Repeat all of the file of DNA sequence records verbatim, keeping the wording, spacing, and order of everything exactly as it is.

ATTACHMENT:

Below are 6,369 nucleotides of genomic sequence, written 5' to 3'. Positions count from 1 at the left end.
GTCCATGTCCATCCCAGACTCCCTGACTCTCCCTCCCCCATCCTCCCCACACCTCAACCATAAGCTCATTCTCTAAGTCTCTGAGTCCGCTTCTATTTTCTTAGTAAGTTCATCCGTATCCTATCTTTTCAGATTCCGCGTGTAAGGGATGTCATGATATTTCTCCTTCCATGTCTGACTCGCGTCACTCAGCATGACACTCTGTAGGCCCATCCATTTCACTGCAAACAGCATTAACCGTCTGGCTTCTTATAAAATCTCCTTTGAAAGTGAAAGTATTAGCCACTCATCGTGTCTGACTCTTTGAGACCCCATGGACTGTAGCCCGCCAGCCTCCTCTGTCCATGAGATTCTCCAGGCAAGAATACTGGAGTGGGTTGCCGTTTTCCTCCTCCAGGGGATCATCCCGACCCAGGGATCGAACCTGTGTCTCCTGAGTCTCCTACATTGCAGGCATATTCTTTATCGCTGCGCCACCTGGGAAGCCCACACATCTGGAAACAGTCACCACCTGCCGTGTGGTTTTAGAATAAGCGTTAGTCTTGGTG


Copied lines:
Below are 6,369 nucleotides of genomic sequence, written 5' to 3'. Positions count from 1 at the left end.
GTCCATGTCCATCCCAGACTCCCTGACTCTCCCTCCCCCATCCTCCCCACACCTCAACCATAAGCTCATTCTCTAAGTCTCTGAGTCCGCTTCTATTTTCTTAGTAAGTTCATCCGTATCCTATCTTTTCAGATTCCGCGTGTAAGGGATGTCATGATATTTCTCCTTCCATGTCTGACTCGCGTCACTCAGCATGACACTCTGTAGGCCCATCCATTTCACTGCAAACAGCATTAACCGTCTGGCTTCTTATAAAATCTCCTTTGAAAGTGAAAGTATTAGCCACTCATCGTGTCTGACTCTTTGAGACCCCATGGACTGTAGCCCGCCAGCCTCCTCTGTCCATGAGATTCTCCAGGCAAGAATACTGGAGTGGGTTGCCGTTTTCCTCCTCCAGGGGATCATCCCGACCCAGGGATCGAACCTGTGTCTCCTGAGTCTCCTACATTGCAGGCATATTCTTTATCGCTGCGCCACCTGGGAAGCCCACACATCTGGAAACAGTCACCACCTGCCGTGTGGTTTTAGAATAAGCGTTAGTCTTGGTG